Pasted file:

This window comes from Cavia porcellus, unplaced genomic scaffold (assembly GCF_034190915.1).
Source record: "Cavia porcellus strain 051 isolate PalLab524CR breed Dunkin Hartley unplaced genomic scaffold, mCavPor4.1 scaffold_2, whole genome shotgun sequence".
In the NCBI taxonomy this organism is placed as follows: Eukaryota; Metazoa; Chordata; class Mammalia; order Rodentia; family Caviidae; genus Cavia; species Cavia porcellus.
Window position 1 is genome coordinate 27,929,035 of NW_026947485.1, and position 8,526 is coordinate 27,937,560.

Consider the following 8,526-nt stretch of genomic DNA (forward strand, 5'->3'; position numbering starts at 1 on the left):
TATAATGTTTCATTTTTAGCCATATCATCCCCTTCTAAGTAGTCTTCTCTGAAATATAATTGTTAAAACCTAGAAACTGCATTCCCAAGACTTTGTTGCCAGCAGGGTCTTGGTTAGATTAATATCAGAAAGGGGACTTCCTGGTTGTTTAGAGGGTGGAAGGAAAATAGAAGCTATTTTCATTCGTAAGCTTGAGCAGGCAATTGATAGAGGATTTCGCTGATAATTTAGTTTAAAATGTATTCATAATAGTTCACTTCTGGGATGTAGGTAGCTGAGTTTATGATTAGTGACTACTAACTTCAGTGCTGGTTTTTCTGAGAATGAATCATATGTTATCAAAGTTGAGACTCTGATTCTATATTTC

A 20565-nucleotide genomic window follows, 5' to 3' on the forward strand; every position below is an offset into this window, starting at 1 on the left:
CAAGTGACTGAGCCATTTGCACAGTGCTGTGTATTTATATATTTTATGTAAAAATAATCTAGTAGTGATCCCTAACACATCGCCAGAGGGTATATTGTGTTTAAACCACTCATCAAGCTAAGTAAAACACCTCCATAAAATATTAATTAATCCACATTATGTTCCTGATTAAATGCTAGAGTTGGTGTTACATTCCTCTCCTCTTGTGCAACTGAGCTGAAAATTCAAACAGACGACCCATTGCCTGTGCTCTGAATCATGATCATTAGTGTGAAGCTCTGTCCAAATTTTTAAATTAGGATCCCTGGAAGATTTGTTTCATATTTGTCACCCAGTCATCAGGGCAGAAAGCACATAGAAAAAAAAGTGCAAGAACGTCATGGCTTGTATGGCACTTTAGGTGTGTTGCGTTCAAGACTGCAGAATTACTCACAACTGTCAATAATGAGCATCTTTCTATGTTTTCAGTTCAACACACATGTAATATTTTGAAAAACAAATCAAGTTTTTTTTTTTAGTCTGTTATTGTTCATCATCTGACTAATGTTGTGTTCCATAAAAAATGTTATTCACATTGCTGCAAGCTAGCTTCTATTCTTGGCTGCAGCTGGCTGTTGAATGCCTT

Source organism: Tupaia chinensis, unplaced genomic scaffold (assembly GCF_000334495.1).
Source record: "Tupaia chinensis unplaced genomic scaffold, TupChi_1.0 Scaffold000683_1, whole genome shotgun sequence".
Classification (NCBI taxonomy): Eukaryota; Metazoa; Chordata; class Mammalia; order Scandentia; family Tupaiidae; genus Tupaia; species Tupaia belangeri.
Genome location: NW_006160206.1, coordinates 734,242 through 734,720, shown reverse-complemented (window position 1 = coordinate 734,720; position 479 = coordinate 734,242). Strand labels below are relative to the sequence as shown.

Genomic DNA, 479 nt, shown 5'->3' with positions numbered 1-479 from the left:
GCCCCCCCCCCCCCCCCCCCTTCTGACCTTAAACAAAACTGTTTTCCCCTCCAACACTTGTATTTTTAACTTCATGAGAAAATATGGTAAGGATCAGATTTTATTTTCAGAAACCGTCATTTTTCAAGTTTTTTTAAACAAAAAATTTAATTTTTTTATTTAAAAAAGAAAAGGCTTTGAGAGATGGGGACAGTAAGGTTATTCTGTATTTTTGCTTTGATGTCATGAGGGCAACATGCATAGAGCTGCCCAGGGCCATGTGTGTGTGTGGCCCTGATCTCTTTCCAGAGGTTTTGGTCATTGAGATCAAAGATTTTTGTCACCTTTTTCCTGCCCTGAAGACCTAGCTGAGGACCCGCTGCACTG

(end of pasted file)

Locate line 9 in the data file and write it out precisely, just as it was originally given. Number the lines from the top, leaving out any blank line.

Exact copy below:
Source organism: Tupaia chinensis, unplaced genomic scaffold (assembly GCF_000334495.1).